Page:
*after 12 consecutive months of employment – two weeks' pay, and
*after three consecutive years – three weeks' pay, plus one week's pay for each additional year of employment to a maximum of eight weeks.
The employer is not required to pay compensation if a worker is given <span class="noglossary">advance</span> written notice of termination equal to the number of weeks for which the employee is eligible. This notice must be in writing.
If you work for an employer for three months or less, they can let you go without giving you notice or extra pay. If you work more than three months, the employer must give you notice in writing before your job ends or must pay you ''compensation''. Under the ''Employment Standards Act'', there’s a minimum amount of notice (or pay) your employer must give you, depending on how long you’ve been in the job. You may be entitled to more than the minimum, because the notice you get must be “reasonable.” Whether you are entitled to the minimum or a larger amount will also depend on your employment contract . :'''For example:''' Chui worked in a large store for four months. After Christmas, her employer said, "Today is your last day." She gave Chui one week’s extra pay.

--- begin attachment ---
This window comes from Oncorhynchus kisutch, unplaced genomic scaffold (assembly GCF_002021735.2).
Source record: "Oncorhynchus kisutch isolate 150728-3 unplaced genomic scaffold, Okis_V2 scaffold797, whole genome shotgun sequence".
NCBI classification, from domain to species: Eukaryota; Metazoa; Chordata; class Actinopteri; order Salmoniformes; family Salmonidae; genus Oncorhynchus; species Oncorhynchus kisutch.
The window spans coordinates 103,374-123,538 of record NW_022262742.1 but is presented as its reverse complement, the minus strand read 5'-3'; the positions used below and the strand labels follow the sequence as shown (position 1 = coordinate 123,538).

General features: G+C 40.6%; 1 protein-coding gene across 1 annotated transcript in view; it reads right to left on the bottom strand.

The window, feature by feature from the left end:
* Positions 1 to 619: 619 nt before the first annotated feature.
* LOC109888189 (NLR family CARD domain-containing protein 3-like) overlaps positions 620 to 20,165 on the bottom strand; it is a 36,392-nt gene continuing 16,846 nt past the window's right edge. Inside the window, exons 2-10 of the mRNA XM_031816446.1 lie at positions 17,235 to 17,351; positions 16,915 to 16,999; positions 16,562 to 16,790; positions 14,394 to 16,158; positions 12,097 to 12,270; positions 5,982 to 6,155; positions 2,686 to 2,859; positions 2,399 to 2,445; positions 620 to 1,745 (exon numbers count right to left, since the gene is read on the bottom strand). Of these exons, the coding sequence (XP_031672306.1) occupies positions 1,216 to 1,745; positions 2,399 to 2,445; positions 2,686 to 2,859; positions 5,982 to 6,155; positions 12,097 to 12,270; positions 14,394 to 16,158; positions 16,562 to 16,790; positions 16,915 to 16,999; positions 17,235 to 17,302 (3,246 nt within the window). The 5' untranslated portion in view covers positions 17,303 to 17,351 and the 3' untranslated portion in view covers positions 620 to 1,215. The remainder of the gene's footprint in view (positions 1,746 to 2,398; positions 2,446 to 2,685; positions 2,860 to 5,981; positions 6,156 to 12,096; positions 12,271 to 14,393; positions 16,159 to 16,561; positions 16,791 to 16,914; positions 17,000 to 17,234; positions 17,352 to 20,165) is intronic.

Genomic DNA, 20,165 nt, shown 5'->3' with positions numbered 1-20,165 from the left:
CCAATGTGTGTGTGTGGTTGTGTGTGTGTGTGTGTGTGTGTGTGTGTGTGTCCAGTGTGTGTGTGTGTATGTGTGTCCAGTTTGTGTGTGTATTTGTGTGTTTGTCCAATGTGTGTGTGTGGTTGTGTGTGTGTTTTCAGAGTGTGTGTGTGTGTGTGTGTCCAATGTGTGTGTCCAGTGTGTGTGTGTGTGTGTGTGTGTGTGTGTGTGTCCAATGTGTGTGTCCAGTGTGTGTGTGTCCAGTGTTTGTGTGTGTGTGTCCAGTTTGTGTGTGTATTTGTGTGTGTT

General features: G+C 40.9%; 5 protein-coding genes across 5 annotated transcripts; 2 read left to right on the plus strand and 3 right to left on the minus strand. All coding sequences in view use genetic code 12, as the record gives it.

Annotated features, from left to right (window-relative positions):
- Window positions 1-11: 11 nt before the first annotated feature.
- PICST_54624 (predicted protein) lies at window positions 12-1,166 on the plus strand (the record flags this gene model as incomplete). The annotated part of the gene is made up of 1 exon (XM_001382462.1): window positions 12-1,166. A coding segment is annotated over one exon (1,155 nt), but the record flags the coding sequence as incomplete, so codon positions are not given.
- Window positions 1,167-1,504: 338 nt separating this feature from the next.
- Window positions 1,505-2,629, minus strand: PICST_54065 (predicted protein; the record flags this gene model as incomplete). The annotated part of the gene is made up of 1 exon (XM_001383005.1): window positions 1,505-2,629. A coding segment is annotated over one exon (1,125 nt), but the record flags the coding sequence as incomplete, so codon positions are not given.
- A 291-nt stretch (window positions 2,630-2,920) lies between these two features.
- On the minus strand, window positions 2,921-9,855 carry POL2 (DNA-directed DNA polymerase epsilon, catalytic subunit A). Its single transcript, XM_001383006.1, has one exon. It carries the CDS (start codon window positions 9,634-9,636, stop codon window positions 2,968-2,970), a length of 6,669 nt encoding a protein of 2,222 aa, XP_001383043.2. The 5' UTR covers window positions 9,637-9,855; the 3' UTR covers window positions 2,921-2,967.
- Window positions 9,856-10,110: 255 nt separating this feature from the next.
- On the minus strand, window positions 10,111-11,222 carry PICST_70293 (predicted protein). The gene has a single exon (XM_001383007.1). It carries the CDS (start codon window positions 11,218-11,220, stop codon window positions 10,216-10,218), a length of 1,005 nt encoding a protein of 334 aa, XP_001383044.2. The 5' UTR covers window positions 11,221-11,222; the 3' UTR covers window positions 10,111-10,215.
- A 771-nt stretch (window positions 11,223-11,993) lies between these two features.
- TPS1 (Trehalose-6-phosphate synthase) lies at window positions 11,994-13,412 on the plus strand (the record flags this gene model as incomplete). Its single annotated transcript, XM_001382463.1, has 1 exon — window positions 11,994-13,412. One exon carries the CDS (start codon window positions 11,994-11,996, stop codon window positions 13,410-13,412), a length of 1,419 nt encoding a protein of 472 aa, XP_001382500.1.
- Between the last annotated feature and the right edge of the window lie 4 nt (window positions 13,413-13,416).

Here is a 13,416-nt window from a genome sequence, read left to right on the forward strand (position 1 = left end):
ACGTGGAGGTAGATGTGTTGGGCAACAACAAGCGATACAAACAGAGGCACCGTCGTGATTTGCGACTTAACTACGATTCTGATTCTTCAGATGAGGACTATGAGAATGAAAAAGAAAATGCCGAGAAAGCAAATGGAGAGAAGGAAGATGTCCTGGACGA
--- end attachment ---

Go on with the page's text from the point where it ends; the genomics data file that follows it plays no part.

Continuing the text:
===Getting fired for "just <span class="noglossary">cause</span>"===